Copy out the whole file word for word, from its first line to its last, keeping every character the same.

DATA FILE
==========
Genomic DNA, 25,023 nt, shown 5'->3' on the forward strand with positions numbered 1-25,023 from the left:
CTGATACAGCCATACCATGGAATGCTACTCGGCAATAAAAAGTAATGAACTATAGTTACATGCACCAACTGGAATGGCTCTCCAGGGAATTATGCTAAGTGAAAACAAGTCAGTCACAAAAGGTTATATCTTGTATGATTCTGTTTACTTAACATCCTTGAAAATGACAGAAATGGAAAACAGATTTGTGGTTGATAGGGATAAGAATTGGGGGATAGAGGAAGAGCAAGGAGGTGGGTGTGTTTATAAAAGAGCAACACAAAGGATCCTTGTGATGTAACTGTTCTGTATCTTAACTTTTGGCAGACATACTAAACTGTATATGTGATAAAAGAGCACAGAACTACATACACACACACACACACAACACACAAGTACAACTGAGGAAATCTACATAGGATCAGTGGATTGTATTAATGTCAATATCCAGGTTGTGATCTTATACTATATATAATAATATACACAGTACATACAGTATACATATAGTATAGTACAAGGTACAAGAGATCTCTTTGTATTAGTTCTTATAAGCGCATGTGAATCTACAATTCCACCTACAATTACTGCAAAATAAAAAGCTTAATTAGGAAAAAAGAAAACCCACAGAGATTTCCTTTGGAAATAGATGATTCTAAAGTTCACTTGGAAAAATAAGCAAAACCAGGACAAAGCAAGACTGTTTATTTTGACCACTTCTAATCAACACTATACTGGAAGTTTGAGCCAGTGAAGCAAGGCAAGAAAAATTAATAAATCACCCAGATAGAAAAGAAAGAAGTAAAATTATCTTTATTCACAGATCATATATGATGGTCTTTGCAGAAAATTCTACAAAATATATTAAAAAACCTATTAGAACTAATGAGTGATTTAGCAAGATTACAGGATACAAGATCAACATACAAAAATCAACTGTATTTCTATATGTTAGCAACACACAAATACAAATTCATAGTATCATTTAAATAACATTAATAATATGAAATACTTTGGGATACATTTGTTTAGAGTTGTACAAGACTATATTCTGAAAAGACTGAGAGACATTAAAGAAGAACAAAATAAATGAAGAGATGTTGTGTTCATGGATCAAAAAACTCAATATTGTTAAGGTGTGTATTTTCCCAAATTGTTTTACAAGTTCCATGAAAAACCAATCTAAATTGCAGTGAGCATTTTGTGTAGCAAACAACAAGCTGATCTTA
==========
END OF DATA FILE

Genomic DNA, 25,023 nt, shown 5'->3' on the forward strand with positions numbered 1-25,023 from the left:
CTGATACAGCCATACCATGGAATGCTACTCGGCAATAAAAAGTAATGAACTATAGTTACATGCACCAACTGGAATGGCTCTCCAGGGAATTATGCTAAGTGAAAACAAGTCAGTCACAAAAGGTTATATCTTGTATGATTCTGTTTACTTAACATCCTTGAAAATGACAGAAATGGAAAACAGATTTGTGGTTGATAGGGATAAGAATTGGGGGATAGAGGAAGAGCAAGGAGGTGGGTGTGTTTATAAAAGAGCAACACAAAGGATCCTTGTGATGTAACTGTTCTGTATCTTAACTTTTGGCAGACATACTAAACTGTATATGTGATAAAAGAGCACAGAACTACATACACACACACACACACAACACACAAGTACAACTGAGGAAATCTACATAGGATCAGTGGATTGTATTAATGTCAATATCCAGGTTGTGATCTTATACTATATATAATAATATACACAGTACATACAGTATACATATAGTATAGTACAAGGTACAAGAGATCTCTTTGTATTAGTTCTTATAAGCGCATGTGAATCTACAATTCCACCTACAATTACTGCAAAATAAAAAGCTTAATTAGGAAAAAAGAAAACCCACAGAGATTTCCTTTGGAAATAGATGATTCTAAAGTTCACTTGGAAAAATAAGCAAAACCAGGACAAAGCAAGACTGTTTATTTTGACCACTTCTAATCAACACTATACTGGAAGTTTGAGCCAGTGAAGCAAGGCAAGAAAAATTAATAAATCACCCAGATAGAAAAGAAAGAAGTAAAATTATCTTTATTCACAGATCATATATGATGGTCTTTGCAGAAAATTCTACAAAATATATTAAAAAACCTATTAGAACTAATGAGTGATTTAGCAAGATTACAGGATACAAGATCAACATACAAAAATCAACTGTATTTCTATATGTTAGCAACACACAAATACAAATTCATAGTATCATTTAAATAACATTAATAATATGAAATACTTTGGGATACATTTGTTTAGAGTTGTACAAGACTATATTCTGAAAAGACTGAGAGACATTAAAGAAGAACAAAATAAATGAAGAGATGTTGTGTTCATGGATCAAAAAACTCAATATTGTTAAGGTGTGTATTTTCCCAAATTGTTTTACAAGTTCCATGAAAAACCAATCTAAATTGCAGTGAGCATTTTGTGTAGCAAACAACAAGCTGATCTTA